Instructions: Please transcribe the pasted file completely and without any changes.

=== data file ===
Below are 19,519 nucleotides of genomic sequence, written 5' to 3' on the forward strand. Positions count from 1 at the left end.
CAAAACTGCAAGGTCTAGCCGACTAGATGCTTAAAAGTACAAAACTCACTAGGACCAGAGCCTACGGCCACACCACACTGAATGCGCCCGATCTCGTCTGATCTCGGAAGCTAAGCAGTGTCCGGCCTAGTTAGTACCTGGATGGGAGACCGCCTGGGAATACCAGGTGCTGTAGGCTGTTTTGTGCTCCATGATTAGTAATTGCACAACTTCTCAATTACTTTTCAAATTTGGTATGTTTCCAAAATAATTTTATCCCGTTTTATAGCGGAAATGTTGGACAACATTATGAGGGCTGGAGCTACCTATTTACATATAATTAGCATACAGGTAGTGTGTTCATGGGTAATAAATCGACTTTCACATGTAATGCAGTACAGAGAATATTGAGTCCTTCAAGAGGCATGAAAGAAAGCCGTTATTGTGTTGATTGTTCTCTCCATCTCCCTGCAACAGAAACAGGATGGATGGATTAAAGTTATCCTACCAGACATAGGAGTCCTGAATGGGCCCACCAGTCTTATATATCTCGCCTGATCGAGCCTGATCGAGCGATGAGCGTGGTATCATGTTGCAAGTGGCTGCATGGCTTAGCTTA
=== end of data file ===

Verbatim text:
Below are 19,519 nucleotides of genomic sequence, written 5' to 3' on the forward strand. Positions count from 1 at the left end.
CAAAACTGCAAGGTCTAGCCGACTAGATGCTTAAAAGTACAAAACTCACTAGGACCAGAGCCTACGGCCACACCACACTGAATGCGCCCGATCTCGTCTGATCTCGGAAGCTAAGCAGTGTCCGGCCTAGTTAGTACCTGGATGGGAGACCGCCTGGGAATACCAGGTGCTGTAGGCTGTTTTGTGCTCCATGATTAGTAATTGCACAACTTCTCAATTACTTTTCAAATTTGGTATGTTTCCAAAATAATTTTATCCCGTTTTATAGCGGAAATGTTGGACAACATTATGAGGGCTGGAGCTACCTATTTACATATAATTAGCATACAGGTAGTGTGTTCATGGGTAATAAATCGACTTTCACATGTAATGCAGTACAGAGAATATTGAGTCCTTCAAGAGGCATGAAAGAAAGCCGTTATTGTGTTGATTGTTCTCTCCATCTCCCTGCAACAGAAACAGGATGGATGGATTAAAGTTATCCTACCAGACATAGGAGTCCTGAATGGGCCCACCAGTCTTATATATCTCGCCTGATCGAGCCTGATCGAGCGATGAGCGTGGTATCATGTTGCAAGTGGCTGCATGGCTTAGCTTA